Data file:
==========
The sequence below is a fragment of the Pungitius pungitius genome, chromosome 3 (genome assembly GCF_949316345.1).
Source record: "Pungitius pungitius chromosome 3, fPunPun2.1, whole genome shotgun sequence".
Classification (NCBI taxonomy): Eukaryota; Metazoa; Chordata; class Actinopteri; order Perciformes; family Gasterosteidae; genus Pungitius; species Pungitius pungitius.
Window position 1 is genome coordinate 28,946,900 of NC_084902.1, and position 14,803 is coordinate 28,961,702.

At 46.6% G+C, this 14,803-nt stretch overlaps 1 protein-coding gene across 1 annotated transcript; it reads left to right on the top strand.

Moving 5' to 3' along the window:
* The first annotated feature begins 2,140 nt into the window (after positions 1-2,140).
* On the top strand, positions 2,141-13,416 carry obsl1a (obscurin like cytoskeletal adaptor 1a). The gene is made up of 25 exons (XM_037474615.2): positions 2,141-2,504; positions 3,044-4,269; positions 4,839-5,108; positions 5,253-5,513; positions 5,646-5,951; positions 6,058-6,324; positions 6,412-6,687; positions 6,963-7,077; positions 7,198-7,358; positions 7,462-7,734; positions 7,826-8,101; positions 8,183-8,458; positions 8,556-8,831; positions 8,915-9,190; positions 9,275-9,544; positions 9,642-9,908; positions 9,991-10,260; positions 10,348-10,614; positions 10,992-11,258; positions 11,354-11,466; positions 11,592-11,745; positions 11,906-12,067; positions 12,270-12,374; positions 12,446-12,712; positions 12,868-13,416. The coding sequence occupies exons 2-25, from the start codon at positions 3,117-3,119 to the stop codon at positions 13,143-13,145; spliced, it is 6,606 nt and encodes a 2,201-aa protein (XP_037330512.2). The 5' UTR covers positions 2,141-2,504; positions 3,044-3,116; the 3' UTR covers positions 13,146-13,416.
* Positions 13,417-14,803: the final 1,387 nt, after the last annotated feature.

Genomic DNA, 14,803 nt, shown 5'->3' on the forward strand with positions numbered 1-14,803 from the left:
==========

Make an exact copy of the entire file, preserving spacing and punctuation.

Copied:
The sequence below is a fragment of the Pungitius pungitius genome, chromosome 3 (genome assembly GCF_949316345.1).
Source record: "Pungitius pungitius chromosome 3, fPunPun2.1, whole genome shotgun sequence".
Classification (NCBI taxonomy): Eukaryota; Metazoa; Chordata; class Actinopteri; order Perciformes; family Gasterosteidae; genus Pungitius; species Pungitius pungitius.
Window position 1 is genome coordinate 28,946,900 of NC_084902.1, and position 14,803 is coordinate 28,961,702.

At 46.6% G+C, this 14,803-nt stretch overlaps 1 protein-coding gene across 1 annotated transcript; it reads left to right on the top strand.

Moving 5' to 3' along the window:
* The first annotated feature begins 2,140 nt into the window (after positions 1-2,140).
* On the top strand, positions 2,141-13,416 carry obsl1a (obscurin like cytoskeletal adaptor 1a). The gene is made up of 25 exons (XM_037474615.2): positions 2,141-2,504; positions 3,044-4,269; positions 4,839-5,108; positions 5,253-5,513; positions 5,646-5,951; positions 6,058-6,324; positions 6,412-6,687; positions 6,963-7,077; positions 7,198-7,358; positions 7,462-7,734; positions 7,826-8,101; positions 8,183-8,458; positions 8,556-8,831; positions 8,915-9,190; positions 9,275-9,544; positions 9,642-9,908; positions 9,991-10,260; positions 10,348-10,614; positions 10,992-11,258; positions 11,354-11,466; positions 11,592-11,745; positions 11,906-12,067; positions 12,270-12,374; positions 12,446-12,712; positions 12,868-13,416. The coding sequence occupies exons 2-25, from the start codon at positions 3,117-3,119 to the stop codon at positions 13,143-13,145; spliced, it is 6,606 nt and encodes a 2,201-aa protein (XP_037330512.2). The 5' UTR covers positions 2,141-2,504; positions 3,044-3,116; the 3' UTR covers positions 13,146-13,416.
* Positions 13,417-14,803: the final 1,387 nt, after the last annotated feature.

Genomic DNA, 14,803 nt, shown 5'->3' on the forward strand with positions numbered 1-14,803 from the left: